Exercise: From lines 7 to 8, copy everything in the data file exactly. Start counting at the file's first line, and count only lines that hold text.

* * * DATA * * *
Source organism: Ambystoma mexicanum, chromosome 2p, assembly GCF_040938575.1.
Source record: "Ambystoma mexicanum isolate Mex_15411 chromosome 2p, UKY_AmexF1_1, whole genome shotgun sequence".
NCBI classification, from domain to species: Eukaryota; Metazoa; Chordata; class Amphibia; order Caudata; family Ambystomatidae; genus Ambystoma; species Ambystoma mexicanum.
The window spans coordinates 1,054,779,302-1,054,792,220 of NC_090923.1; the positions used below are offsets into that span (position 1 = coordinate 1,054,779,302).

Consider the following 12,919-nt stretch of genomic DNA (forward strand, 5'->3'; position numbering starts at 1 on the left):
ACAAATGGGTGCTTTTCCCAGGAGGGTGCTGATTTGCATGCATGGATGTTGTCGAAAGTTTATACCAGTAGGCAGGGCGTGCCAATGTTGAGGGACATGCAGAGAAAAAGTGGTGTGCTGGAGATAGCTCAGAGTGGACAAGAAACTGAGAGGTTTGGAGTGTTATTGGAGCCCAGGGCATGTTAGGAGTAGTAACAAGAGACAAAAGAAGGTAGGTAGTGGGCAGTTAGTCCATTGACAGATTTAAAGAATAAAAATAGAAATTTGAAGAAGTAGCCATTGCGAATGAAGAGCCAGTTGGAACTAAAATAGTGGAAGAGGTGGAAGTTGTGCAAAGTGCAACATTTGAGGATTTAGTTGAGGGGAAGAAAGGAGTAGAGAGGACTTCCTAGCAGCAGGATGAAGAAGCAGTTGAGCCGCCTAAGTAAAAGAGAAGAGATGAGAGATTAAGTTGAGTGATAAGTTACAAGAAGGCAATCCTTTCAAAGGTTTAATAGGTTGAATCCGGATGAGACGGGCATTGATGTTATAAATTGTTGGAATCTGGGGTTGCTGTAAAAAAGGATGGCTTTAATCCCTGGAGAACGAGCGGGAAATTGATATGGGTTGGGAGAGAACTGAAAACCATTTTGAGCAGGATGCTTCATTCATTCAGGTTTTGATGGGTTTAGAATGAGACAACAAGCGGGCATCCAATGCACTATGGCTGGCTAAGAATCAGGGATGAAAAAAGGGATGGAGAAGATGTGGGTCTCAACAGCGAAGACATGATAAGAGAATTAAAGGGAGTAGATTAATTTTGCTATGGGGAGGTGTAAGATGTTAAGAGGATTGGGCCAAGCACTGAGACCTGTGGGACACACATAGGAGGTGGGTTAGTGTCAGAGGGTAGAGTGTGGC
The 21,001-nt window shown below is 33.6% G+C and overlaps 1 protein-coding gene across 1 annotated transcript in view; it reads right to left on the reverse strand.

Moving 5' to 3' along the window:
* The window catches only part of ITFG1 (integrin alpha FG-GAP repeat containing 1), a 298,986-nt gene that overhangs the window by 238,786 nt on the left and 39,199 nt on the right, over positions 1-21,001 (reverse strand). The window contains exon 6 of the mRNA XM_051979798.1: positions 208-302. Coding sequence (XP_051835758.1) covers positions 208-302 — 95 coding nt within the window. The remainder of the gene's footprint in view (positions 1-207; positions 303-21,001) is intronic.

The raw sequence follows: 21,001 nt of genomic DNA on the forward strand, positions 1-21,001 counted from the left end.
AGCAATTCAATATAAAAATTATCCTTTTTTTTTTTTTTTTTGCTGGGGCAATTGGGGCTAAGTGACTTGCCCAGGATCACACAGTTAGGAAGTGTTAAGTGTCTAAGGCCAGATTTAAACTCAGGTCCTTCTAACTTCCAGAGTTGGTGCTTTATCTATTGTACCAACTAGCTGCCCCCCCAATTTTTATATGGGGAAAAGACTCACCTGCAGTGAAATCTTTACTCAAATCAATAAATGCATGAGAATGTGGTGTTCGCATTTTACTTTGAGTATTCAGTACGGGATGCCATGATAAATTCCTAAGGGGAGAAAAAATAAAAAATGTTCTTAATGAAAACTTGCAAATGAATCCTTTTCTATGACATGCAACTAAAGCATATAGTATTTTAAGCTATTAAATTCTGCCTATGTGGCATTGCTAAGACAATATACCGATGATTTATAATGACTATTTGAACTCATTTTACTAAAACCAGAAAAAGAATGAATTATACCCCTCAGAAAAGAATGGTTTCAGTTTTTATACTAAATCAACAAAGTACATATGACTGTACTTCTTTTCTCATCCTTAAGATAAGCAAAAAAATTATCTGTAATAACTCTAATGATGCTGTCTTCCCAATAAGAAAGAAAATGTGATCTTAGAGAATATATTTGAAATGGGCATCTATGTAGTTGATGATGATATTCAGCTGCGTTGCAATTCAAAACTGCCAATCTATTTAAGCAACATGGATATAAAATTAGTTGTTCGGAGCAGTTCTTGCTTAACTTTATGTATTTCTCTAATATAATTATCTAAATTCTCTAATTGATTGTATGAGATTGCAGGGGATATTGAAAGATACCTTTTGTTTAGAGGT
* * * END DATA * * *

The 21,001-nt window shown below is 33.6% G+C and overlaps 1 protein-coding gene across 1 annotated transcript in view; it reads right to left on the reverse strand.

Moving 5' to 3' along the window: